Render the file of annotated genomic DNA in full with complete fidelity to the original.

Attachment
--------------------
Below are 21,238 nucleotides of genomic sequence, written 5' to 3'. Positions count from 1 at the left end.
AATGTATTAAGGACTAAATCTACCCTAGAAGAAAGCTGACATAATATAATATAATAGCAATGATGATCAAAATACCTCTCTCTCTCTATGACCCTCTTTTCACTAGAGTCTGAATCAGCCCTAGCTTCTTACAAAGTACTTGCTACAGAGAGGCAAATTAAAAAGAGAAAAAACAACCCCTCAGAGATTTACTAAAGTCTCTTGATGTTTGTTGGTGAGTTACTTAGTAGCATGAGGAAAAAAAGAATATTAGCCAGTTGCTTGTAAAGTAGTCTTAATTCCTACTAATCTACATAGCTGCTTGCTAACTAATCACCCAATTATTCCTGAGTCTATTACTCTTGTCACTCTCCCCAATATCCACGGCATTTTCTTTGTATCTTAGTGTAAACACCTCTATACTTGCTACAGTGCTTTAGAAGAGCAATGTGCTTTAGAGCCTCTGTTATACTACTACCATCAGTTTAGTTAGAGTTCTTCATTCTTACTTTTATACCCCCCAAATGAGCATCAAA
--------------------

Below are 21,238 nucleotides of genomic sequence, written 5' to 3'. Positions count from 1 at the left end.
AATGTATTAAGGACTAAATCTACCCTAGAAGAAAGCTGACATAATATAATATAATAGCAATGATGATCAAAATACCTCTCTCTCTCTATGACCCTCTTTTCACTAGAGTCTGAATCAGCCCTAGCTTCTTACAAAGTACTTGCTACAGAGAGGCAAATTAAAAAGAGAAAAAACAACCCCTCAGAGATTTACTAAAGTCTCTTGATGTTTGTTGGTGAGTTACTTAGTAGCATGAGGAAAAAAAGAATATTAGCCAGTTGCTTGTAAAGTAGTCTTAATTCCTACTAATCTACATAGCTGCTTGCTAACTAATCACCCAATTATTCCTGAGTCTATTACTCTTGTCACTCTCCCCAATATCCACGGCATTTTCTTTGTATCTTAGTGTAAACACCTCTATACTTGCTACAGTGCTTTAGAAGAGCAATGTGCTTTAGAGCCTCTGTTATACTACTACCATCAGTTTAGTTAGAGTTCTTCATTCTTACTTTTATACCCCCCAAATGAGCATCAAA